Should Wives Work Outside the Home?

Should Wives Work Outside the Home? November 2, 2015

The question of whether women should work outside the home confuses a lot of people. A recent twitter conversation made this clear. A friend put this question to me and seemed to expect a simple yes or no, the kind of response suited to a 140-character medium. But, simple answers to questions that already inspire confusion rarely do more than increase people’s perplexity.

To answer this question well, we first have to look at what kind of question it is. The “should” causes all the trouble. The problem is that “should” can indicate two kinds of queries: questions of morality and questions of prudence. The first category relates to questions about what kinds of actions fit within the set of moral injunctions that embody our sense of justice, of dignity, of compassion and so on, and which actions violate these.

So, the question, “Should we murder the mailman for fun?” is asking whether the wanton taking of a human life comports with the moral values most human beings intuit, and which our traditions have handed down. Any reasonable person can easily answer “no, we should not murder the mailman” and, in doing so, be a comfort to postal workers everywhere.

“Should” can also indicate questions of prudence. Questions of morality have answers that are binding and absolute. Questions of prudence have answers that change depending on circumstance. Questions of prudence all have an assumed, if unspoken, opening that goes something like, “given the current set of circumstances, should…” Circumstances are irrelevant to questions of morality, but crucial to questions of prudence.

The question of whether wives and mothers should work outside the home is a question of prudence. Because it is a question of prudence, it can’t be answered without some detailed explanation. Failure to distinguish what kind of question this one is has been one source of the confusion that surrounds it.

A second, not unrelated, source of tension has been the tendency on the part of those who offer answers to assume too little freedom or too much. In a society where feminism has made relations between the sexes a battleground, the tendency on both sides has been to dig in and act as if the answer here is clearer than it is.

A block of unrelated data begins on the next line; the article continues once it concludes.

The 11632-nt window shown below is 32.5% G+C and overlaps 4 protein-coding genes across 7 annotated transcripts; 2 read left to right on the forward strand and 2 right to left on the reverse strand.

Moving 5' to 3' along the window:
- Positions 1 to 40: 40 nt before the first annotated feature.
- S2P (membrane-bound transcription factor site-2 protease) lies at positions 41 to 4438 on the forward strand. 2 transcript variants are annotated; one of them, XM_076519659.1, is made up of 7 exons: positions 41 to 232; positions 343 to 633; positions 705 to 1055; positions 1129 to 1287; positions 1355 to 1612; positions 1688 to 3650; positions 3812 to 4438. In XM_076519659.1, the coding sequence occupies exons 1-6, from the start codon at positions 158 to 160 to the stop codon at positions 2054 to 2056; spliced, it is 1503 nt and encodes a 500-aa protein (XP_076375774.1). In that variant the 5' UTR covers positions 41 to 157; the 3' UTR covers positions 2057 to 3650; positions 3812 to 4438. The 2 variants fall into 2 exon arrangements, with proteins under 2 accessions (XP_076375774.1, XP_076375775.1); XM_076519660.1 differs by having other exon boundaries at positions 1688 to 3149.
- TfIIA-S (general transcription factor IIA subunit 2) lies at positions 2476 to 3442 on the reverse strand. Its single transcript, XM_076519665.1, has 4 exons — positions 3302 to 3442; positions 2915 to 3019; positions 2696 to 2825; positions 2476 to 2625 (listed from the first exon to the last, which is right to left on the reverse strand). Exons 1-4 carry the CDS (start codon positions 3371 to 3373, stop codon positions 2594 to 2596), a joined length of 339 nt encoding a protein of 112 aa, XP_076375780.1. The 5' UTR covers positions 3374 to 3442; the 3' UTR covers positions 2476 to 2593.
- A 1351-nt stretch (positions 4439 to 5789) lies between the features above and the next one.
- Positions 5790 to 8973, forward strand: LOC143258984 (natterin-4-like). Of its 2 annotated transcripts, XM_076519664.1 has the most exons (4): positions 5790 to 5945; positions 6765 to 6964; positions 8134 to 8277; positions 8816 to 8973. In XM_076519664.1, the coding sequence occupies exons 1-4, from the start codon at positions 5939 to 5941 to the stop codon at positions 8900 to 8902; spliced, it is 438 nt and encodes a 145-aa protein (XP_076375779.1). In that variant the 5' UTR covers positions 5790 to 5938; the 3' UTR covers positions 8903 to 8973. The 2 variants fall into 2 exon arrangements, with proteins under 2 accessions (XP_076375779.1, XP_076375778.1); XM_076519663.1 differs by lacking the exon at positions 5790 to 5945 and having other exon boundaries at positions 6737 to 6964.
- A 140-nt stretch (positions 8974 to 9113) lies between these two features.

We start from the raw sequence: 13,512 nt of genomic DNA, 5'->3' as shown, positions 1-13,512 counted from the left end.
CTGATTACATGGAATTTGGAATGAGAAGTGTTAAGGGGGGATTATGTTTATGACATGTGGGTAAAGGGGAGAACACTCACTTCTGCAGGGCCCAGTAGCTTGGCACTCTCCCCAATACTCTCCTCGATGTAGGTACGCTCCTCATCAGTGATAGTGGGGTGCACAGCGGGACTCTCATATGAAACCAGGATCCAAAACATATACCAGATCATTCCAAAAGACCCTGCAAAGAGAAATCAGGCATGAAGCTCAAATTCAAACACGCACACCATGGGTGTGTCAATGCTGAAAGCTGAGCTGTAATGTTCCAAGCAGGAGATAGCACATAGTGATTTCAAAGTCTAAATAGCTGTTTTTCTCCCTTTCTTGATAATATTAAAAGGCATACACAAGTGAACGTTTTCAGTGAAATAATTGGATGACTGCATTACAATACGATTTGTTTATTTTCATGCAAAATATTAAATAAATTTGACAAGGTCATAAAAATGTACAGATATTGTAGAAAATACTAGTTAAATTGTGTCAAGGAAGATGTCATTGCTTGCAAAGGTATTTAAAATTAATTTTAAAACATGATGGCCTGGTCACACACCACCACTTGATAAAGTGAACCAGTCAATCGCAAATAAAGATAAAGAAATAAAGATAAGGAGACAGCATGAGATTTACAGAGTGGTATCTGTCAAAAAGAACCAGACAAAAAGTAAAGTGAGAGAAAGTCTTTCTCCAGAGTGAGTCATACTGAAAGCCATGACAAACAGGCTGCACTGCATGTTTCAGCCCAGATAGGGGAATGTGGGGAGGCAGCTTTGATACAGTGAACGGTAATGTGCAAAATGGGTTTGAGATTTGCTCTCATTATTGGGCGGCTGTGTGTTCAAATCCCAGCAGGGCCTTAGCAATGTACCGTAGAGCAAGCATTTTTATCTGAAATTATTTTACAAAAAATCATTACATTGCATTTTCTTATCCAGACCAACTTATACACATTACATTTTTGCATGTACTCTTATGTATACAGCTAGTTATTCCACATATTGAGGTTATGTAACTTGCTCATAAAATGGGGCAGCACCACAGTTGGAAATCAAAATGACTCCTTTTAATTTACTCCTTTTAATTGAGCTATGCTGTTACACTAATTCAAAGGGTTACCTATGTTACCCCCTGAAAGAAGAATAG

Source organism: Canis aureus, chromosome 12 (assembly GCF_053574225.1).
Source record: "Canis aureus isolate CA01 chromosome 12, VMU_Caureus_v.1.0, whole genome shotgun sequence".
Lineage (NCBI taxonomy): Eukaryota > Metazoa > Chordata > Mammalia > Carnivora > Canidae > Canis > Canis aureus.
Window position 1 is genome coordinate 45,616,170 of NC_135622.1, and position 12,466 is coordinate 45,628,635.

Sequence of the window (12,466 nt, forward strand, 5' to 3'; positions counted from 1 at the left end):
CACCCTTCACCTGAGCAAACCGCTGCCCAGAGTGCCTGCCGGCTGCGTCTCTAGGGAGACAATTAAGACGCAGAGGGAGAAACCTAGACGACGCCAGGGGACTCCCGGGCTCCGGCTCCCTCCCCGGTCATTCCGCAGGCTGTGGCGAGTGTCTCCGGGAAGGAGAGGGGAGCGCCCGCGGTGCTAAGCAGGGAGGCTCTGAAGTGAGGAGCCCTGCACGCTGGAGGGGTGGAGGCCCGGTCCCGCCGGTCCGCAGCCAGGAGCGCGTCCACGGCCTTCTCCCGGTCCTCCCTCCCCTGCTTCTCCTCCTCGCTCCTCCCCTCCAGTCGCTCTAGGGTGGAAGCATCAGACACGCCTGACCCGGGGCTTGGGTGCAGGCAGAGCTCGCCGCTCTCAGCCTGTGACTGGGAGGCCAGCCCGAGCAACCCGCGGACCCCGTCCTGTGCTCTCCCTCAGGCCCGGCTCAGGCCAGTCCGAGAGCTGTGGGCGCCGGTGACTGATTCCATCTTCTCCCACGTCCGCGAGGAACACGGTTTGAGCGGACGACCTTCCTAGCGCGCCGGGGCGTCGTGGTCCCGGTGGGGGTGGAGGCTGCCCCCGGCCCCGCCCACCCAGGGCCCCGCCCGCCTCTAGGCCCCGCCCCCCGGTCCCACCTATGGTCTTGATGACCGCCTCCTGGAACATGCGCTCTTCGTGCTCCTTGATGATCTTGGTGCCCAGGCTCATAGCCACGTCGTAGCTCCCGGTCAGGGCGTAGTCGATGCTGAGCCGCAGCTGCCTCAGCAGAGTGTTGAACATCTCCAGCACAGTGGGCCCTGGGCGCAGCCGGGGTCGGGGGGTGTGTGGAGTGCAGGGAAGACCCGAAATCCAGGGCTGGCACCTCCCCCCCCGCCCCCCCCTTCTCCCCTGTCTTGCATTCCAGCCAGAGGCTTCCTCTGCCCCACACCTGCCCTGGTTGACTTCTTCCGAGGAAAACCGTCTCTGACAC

One side assumes too little flexibility in the way families run. People who think that women’s working outside the home somehow violates a moral law fail to rightly discern the difference between issues of morality and issues of prudence. No doubt, this is often motivated by a punishing anxiety about making mistakes that could damage the family. Yet, confusing these two kinds of questions creates as much or more havoc in the home than a working wife or mother. Just look at Homeschoolers Anonymous for evidence of this.

More people make the opposite mistake. They assume there are no boundaries, that men and women are interchangeable. Feminism has taught people that, if this question should even be considered, anything short of an immediate and enthusiastic “yes” must be regarded with suspicion.

The truth is that our natures create boundaries prudent people heed. The relationship between the sexes is not infinitely flexible. Most women, by their nature, do not want the burden of supporting the family financially. Her working creates complications in the marriage, especially if she outearns her husband. Most women want a husband who leads and earns the lion’s share of the income. In spite of all the shouting to the contrary, most couples are happiest in what Athol Kay calls a “Captain and First Officer” arrangement. In seeking to answer whether the wife should work outside the home, prudent people don’t ignore the given realities of male and female natures.

The context also has to be considered when answering this question. Wives working outside the home is mostly a tragedy. Of course, husbands working outside the home is mostly a tragedy too. Ideally, the family would work together at home to generate its income. Prior to the industrial revolution, this was the default set up for a lot of people, each member of the family pitching in on the farm to keep things in the black.

With the advent of industrialism, came the new pattern of one or both adults leaving the home all day to labor in other places of employment. When we ask if women should work outside the home, we are really asking to what degree should wives and mothers be subjected to the tragedy inherent in the modern economy.

Given these factors, the only blanket answer we can give to the question of whether wives and mothers should work outside the home is “maybe.” In some situations, like when the husband is ill or otherwise incapacitated, the answer is a definite yes. In others, it’s a clear no. If a family is so wealthy a woman does not need to earn an income, there are many more valuable things she should be doing.